Glorious: Mazza Grandmarc Begins Leasing for Fall 2010

When I saw it, I could hardly believe my eyes.  Seven links down on a basic Google search for “Mazza Granmarc” there it was staring back at me from across cyberspace: the leasing website for the first purely private student housing project to open in College Park in five years. It’ll be the only (private) dedicated graduate student housing project of its kind in the city and one of the few economic development projects College Park was able to capitalize on during the real estate boom. That’s thanks in part to Rethink College Park’s tireless advocacy for it and our productive friendship with the Graduate Student Government. It was a fight that took us from City Hall, to Annapolis, and then on to Upper Marlboro.

No the project isn’t perfect. It’s about a mile and a half from campus and, as we pointed out in June 2007, it includes a whooping 637 parking spaces for a 630 bed (231-unit) complex. The project will have a 8 foot wide pedestrian/bike connection to the Paint Branch Trail to its rear and frequent Shuttle-UM service to campus. There will also be a retail section that will front Route 1, but we are unsure of the timing on that. At $43 million, we still believe Mazza was the right choice. It brings decent, affordable housing to a forgotten segment of UMD’s student population and puts them much closer to the University than they would have been otherwise… and in a transit/bike-friendly complex to boot.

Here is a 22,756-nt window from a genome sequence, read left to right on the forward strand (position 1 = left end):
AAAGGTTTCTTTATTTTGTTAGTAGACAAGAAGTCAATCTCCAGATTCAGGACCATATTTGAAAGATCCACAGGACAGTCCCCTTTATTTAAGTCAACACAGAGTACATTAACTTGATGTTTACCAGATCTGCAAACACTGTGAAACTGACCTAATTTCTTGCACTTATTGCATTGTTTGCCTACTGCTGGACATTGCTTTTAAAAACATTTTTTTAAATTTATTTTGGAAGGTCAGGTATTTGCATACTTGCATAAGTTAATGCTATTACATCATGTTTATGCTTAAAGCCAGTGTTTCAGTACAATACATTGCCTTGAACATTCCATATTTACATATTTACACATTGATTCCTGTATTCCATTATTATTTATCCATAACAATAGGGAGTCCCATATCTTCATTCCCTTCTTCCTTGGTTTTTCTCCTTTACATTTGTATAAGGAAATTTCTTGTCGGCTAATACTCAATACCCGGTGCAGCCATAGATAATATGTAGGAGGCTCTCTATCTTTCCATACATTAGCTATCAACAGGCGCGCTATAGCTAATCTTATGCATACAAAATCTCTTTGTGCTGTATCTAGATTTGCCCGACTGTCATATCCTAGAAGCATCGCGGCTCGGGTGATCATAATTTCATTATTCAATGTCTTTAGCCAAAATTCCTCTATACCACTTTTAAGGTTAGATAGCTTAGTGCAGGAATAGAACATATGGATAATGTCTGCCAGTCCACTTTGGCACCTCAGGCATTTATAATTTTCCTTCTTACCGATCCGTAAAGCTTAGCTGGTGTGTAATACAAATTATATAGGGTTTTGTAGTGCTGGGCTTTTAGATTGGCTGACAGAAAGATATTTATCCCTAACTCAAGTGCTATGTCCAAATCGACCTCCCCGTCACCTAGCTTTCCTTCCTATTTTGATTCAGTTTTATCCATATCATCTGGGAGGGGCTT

Our guess is that a good bit of the garage will be empty and the bike parking will be inadequate. The latter issue is a problem we’ve noticed next to the University View.  We’ll dive more into these two issues in short order.

2 thoughts on “Glorious: Mazza Grandmarc Begins Leasing for Fall 2010”

  1. I had an opportunity to tour the partially completed facility in August when Mazza had its topping off party. The apartments are large with 9-foot ceilings and tall windows. A lot of great views of the stream valley and the forest from the apartment windows, too.

    Most amazingly (to me, at least), it was financed by AIG, just as the financial situation was going into almost total collapse.

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